If you pick up spent brass cases on the range, here are some of the most common issues you need to avoid.
Knowing the full history of a piece of brass is impossible. You don't know how hot the prior loads were or how many times the brass was reloaded. Because of this, you must visually inspect every piece of brass to ensure it's free from problematic imperfections or damage.
If you overlook these brass issues, you may run into catastrophic problems with your reloads. Rounds loaded with damaged brass can cause extreme damage to your guns or even injuries.
- Case Separation/Cracks
- Split Case Neck/Crack
- Dented Case Body
- Bulge in the Case
- Ejector Marks or Flat Primer
Common Spent Brass Issues:
1. Case Separation/Cracks:
Inspect the brass for signs of case separation (cracks parallel to the base). This happens when the brass becomes too thin at the head or base. This usually results from over-reloaded brass or overstretch from a loose chamber. Get rid of these, they’re unusable.
2. Split Case Neck/Crack:
Another common area on once-fired brass where cracks can form is on the shoulder or neck. You’ll often find spent brass that has a split on the neck or a wrinkle in the shoulder. Toss these!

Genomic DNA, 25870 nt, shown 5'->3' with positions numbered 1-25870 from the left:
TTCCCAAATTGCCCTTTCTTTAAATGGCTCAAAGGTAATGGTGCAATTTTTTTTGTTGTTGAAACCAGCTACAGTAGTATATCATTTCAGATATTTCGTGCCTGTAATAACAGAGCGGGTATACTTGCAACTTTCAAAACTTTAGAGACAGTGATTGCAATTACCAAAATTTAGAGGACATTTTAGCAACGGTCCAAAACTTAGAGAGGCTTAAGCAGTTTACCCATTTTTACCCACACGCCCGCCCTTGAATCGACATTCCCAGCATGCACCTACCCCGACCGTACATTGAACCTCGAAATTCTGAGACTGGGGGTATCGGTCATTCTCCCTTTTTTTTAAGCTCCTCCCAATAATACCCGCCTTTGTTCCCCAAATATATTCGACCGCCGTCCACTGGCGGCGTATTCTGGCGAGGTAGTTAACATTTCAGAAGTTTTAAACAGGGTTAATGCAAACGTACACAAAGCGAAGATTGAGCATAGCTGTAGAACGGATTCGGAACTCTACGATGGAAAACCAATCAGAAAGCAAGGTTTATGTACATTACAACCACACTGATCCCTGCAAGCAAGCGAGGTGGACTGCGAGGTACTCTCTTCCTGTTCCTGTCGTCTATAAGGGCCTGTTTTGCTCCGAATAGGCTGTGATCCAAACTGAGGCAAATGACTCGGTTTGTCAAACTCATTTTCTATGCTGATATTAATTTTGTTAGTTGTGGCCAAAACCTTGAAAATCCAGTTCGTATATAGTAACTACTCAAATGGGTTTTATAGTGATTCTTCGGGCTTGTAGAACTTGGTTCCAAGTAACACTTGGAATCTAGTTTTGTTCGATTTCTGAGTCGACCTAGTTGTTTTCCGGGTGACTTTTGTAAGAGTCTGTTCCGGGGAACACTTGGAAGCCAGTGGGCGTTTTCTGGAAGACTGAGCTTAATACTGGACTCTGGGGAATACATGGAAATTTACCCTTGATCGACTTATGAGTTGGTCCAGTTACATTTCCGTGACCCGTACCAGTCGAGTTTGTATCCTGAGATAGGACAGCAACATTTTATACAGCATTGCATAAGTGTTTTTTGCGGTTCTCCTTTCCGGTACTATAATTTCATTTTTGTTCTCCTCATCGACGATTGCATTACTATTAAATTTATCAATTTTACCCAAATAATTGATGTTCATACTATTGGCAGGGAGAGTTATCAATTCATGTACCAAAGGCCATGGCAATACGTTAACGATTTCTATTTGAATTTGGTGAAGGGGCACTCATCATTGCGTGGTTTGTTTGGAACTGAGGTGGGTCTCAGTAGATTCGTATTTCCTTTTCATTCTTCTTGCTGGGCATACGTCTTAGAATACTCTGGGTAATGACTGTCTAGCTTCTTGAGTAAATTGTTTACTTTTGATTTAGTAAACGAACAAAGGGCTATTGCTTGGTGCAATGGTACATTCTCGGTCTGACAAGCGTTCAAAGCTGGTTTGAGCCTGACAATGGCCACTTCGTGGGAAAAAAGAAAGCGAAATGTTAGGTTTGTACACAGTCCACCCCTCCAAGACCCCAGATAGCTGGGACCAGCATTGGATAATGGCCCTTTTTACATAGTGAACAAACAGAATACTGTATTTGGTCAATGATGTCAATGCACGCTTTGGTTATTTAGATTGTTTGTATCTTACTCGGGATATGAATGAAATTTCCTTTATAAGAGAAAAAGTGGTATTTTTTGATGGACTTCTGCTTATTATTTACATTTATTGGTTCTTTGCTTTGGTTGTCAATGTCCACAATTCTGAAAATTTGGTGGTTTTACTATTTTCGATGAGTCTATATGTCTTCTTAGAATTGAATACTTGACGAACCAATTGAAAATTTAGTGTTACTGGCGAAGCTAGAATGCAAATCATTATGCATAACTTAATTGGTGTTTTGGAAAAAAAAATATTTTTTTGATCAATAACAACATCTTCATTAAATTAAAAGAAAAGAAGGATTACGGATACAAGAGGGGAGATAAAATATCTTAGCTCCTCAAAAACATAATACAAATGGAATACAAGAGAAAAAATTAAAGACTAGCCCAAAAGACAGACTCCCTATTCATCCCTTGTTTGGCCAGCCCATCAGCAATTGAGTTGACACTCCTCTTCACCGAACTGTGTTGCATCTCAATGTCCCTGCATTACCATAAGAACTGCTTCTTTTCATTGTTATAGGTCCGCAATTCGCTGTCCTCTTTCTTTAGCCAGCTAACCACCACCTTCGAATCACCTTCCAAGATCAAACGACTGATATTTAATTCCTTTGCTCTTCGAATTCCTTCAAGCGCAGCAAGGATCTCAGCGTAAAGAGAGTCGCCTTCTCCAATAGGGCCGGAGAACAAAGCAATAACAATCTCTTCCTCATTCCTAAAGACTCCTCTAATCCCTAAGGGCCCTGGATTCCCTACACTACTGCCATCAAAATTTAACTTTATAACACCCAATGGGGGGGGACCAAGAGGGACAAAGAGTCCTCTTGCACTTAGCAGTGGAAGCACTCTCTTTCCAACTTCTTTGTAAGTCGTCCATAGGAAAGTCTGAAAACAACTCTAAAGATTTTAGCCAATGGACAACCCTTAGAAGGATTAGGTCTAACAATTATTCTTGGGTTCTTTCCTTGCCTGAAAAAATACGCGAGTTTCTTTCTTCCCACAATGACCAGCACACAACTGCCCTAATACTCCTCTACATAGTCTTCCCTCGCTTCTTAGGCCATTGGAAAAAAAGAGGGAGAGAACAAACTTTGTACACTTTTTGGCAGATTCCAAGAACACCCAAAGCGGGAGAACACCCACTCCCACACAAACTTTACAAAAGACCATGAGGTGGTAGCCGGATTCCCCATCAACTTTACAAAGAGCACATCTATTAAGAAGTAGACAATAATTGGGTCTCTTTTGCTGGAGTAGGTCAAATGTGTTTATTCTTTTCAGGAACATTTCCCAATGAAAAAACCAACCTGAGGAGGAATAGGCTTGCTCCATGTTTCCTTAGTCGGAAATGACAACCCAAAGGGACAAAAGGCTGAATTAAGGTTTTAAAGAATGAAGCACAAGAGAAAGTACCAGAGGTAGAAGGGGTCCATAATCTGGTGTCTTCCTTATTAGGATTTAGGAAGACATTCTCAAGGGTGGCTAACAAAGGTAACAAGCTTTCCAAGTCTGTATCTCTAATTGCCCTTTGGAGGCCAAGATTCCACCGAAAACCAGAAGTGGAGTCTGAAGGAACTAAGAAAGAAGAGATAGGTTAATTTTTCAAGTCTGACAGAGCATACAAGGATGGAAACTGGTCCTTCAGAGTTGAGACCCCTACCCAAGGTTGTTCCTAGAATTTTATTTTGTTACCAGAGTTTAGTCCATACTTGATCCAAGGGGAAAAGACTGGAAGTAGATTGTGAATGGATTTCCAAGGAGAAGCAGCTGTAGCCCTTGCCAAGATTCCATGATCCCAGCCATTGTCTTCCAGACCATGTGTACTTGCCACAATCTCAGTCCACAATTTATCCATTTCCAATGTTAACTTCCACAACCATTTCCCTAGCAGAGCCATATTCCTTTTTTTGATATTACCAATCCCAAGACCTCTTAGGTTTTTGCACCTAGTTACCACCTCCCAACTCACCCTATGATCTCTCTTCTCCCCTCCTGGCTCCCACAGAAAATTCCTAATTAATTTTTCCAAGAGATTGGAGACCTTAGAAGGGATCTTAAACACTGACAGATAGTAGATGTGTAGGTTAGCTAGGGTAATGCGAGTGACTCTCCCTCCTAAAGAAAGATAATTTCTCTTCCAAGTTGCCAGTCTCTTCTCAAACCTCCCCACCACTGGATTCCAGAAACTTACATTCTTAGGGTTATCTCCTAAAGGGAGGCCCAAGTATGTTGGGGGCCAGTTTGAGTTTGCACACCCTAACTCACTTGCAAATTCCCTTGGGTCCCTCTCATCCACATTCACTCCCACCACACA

3. Dented Case Body:
Many things can cause dents in a brass case. Examples include a failure to eject or extract, someone stepping on it, or if someone has run over. A change in the structure of the brass can cause pressure to spike the next time it gets loaded. Because of this, you should throw these cases into the recycle pile.
4. Bulge in the Case:
Guns with unsupported chambers can cause bulging in a brass case. There are dies to help remove it, but be cautious. The bulge might be gone, but you still have a weakened case. If someone reloads this brass and uses that round in an unsupported chamber, the case can fail. If it does fail, your gun can be severely damaged and you could be injured. Some reloaders use bulged cases with success, but you should use EXTREME caution.
5. Ejector Marks or Flat Primer:
Excessive ejector marks or super flat primers can mean over-pressured rounds. You should not reload brass cases that have show signs of this kind of excessive pressure.
If you encounter corroded brass cases, run them through a tumbler. This will allow you to better inspect how bad the corrosion has affected the case. If the brass hasn’t gotten thinner and shows no signs of cracks, it should be reloadable. But please be careful and check thoroughly.
Next time you're sorting brass in your man-shed, pay attention to these common spent brass issues. If you spot any problems, toss the affected cases into the recycle pile.
To shop bulk brass for sale that has already been sorted and inspected, consider shopping at Fancy Brass Co. Our expert staff inspects, sorts, cleans, and processes all spent brass cases to a level that will exceed your expectations.
To learn more about how our process specififcally sorts and eliminates these issues from our brass, read about it here: Our Process: What Sets Us Apart from Competitors